SEOUL -- Japan, the U.S. and South Korea agreed Tuesday to ramp up pressure on North Korea and to impose even harsher sanctions on the reclusive state -- seen on its way to a fifth nuclear test -- if it makes further provocations.
Japanese Vice Foreign Minister Akitaka Saiki, U.S. Deputy Secretary of State Antony Blinken and South Korea's First Vice Foreign Minister Lim Sung-nam met in Seoul, building on the countries' trilateral summit in Washington at the end of March.
The allies slammed North Korea at the meeting for continued provocations against the international community, even after the United Nations Security Council decided in March to impose tougher economic penalties on the country.
Lim warned that North Korea will face even more powerful international sanctions and deeper isolation if it instigates other nations again. Seoul seems to be maintaining a tough stance on Pyongyang even after the South's ruling Saenuri Party suffered a crushing electoral loss last Wednesday.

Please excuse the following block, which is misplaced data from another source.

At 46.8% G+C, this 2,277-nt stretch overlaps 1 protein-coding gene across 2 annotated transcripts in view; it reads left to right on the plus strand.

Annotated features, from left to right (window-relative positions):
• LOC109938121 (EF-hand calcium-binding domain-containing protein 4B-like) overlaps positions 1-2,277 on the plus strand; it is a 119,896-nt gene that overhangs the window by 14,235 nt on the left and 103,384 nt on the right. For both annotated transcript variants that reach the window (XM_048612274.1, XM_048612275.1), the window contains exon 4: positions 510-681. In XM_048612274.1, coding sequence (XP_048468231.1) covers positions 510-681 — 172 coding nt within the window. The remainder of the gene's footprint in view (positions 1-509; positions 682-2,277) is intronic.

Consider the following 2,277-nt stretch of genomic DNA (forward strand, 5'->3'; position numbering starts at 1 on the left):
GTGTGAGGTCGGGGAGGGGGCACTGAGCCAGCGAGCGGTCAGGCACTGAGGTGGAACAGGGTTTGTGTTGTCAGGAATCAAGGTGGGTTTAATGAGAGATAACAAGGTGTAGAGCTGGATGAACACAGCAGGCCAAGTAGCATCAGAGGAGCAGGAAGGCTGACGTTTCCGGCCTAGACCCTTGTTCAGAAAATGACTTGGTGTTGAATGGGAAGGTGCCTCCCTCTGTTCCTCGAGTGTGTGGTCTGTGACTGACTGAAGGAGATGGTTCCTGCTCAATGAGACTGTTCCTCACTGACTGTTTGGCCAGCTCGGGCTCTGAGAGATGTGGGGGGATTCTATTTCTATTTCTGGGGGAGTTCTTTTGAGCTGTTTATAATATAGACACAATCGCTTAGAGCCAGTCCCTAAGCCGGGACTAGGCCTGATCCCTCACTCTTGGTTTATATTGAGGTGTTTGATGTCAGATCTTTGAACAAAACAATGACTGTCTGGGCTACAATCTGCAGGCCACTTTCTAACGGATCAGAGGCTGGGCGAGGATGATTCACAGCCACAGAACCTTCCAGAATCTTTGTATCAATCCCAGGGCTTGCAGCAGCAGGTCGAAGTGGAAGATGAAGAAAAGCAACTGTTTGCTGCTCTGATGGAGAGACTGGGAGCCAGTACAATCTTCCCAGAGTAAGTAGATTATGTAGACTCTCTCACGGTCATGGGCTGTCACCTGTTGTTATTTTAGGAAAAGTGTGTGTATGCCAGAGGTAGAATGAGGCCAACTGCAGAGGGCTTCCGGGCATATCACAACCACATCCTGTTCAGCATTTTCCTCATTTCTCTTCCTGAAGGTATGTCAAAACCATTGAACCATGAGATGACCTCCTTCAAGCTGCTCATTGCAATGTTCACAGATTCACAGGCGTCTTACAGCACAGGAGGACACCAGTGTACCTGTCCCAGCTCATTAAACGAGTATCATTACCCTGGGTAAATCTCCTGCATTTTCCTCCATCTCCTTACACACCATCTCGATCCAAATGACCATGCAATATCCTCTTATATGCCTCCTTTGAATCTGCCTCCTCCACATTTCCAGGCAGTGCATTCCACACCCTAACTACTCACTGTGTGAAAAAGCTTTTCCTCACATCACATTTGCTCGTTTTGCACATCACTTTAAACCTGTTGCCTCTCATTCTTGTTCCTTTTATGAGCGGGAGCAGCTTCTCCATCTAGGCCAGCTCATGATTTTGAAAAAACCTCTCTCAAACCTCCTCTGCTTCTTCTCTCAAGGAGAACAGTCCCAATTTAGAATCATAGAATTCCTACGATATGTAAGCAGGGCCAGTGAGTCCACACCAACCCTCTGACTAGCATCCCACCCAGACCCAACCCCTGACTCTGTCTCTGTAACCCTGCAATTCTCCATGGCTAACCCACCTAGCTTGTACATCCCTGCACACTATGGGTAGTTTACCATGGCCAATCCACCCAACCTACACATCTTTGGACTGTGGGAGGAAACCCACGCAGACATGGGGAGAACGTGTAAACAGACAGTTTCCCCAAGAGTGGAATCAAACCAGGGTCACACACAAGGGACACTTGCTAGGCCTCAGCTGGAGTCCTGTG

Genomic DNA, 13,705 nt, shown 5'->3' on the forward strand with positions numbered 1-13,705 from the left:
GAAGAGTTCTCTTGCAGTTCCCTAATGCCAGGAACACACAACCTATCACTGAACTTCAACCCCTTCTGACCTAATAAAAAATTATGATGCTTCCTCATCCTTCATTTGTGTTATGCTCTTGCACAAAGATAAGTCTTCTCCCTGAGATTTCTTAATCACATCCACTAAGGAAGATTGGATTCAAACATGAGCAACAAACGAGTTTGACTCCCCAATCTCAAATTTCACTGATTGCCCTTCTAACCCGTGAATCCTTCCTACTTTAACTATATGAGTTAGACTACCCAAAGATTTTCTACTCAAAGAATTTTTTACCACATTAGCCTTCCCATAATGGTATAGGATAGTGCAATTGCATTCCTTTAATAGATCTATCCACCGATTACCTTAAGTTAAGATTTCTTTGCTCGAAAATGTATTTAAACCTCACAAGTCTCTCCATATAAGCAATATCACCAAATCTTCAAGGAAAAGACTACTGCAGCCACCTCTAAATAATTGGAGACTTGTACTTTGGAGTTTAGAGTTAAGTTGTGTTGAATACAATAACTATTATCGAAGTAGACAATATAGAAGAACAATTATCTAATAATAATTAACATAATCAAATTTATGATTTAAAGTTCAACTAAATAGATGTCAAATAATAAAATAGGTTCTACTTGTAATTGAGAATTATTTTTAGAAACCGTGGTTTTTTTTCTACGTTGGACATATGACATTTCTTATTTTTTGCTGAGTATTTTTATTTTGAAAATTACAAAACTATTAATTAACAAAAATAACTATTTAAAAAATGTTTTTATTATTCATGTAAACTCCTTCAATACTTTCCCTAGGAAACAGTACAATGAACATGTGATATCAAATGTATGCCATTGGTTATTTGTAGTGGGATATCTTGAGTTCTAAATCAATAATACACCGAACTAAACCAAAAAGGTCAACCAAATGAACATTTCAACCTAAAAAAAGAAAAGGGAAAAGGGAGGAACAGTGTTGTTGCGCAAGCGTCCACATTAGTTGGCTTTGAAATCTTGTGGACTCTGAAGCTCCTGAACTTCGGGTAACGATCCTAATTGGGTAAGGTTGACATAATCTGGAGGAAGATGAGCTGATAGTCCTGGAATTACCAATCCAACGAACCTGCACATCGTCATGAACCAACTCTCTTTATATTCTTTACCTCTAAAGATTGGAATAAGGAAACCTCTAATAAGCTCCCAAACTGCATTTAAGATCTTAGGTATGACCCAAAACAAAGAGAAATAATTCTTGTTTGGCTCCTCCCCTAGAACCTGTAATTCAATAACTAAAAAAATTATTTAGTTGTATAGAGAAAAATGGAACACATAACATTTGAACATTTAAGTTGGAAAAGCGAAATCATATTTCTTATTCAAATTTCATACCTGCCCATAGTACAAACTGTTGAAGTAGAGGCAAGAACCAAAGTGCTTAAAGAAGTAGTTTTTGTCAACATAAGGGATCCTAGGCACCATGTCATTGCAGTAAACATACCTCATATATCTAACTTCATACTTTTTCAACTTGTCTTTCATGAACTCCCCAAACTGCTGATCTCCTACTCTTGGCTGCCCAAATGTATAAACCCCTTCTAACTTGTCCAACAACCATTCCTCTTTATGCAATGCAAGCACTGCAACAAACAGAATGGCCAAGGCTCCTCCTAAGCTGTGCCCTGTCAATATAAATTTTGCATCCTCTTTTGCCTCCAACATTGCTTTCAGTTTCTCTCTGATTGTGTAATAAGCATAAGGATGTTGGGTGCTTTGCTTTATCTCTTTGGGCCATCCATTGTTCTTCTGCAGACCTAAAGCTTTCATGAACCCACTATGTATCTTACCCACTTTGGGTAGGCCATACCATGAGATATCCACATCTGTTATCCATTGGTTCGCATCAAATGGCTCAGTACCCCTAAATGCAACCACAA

But Japan and South Korea expressed different levels of interest over signing a bilateral General Security of Military Information Agreement, which would allow them to share intelligence on such topics as North Korea.
"The three countries agreed to strengthen our partnership in various fields against the North Korean threat," Saiki said in a later joint news conference. But Lim said the countries mostly focused on the North's nuclear threat at the meeting.
The three officials also discussed China's maritime expansion and military build-up in the South China Sea.